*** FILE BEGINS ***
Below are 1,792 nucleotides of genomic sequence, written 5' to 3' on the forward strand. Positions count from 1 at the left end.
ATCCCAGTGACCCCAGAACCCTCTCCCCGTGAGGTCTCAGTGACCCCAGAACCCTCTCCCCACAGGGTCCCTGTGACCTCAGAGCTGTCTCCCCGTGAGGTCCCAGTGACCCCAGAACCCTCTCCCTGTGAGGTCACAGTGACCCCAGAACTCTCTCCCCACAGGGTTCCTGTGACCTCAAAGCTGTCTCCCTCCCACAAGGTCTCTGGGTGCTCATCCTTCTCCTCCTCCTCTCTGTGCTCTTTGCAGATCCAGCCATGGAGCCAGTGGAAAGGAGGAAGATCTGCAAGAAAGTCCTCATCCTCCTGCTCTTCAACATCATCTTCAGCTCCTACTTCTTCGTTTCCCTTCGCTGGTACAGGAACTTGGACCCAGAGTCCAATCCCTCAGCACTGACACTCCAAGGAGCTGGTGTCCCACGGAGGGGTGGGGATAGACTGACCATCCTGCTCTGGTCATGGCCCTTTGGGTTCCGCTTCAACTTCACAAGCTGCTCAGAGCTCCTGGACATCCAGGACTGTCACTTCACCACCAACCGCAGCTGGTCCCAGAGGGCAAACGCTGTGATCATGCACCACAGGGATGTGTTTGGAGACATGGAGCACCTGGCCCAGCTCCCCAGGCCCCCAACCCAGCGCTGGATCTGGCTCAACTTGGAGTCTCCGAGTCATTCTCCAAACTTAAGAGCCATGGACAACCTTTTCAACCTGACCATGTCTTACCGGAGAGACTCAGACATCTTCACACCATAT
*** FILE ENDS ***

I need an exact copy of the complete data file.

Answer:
Below are 1,792 nucleotides of genomic sequence, written 5' to 3' on the forward strand. Positions count from 1 at the left end.
ATCCCAGTGACCCCAGAACCCTCTCCCCGTGAGGTCTCAGTGACCCCAGAACCCTCTCCCCACAGGGTCCCTGTGACCTCAGAGCTGTCTCCCCGTGAGGTCCCAGTGACCCCAGAACCCTCTCCCTGTGAGGTCACAGTGACCCCAGAACTCTCTCCCCACAGGGTTCCTGTGACCTCAAAGCTGTCTCCCTCCCACAAGGTCTCTGGGTGCTCATCCTTCTCCTCCTCCTCTCTGTGCTCTTTGCAGATCCAGCCATGGAGCCAGTGGAAAGGAGGAAGATCTGCAAGAAAGTCCTCATCCTCCTGCTCTTCAACATCATCTTCAGCTCCTACTTCTTCGTTTCCCTTCGCTGGTACAGGAACTTGGACCCAGAGTCCAATCCCTCAGCACTGACACTCCAAGGAGCTGGTGTCCCACGGAGGGGTGGGGATAGACTGACCATCCTGCTCTGGTCATGGCCCTTTGGGTTCCGCTTCAACTTCACAAGCTGCTCAGAGCTCCTGGACATCCAGGACTGTCACTTCACCACCAACCGCAGCTGGTCCCAGAGGGCAAACGCTGTGATCATGCACCACAGGGATGTGTTTGGAGACATGGAGCACCTGGCCCAGCTCCCCAGGCCCCCAACCCAGCGCTGGATCTGGCTCAACTTGGAGTCTCCGAGTCATTCTCCAAACTTAAGAGCCATGGACAACCTTTTCAACCTGACCATGTCTTACCGGAGAGACTCAGACATCTTCACACCATAT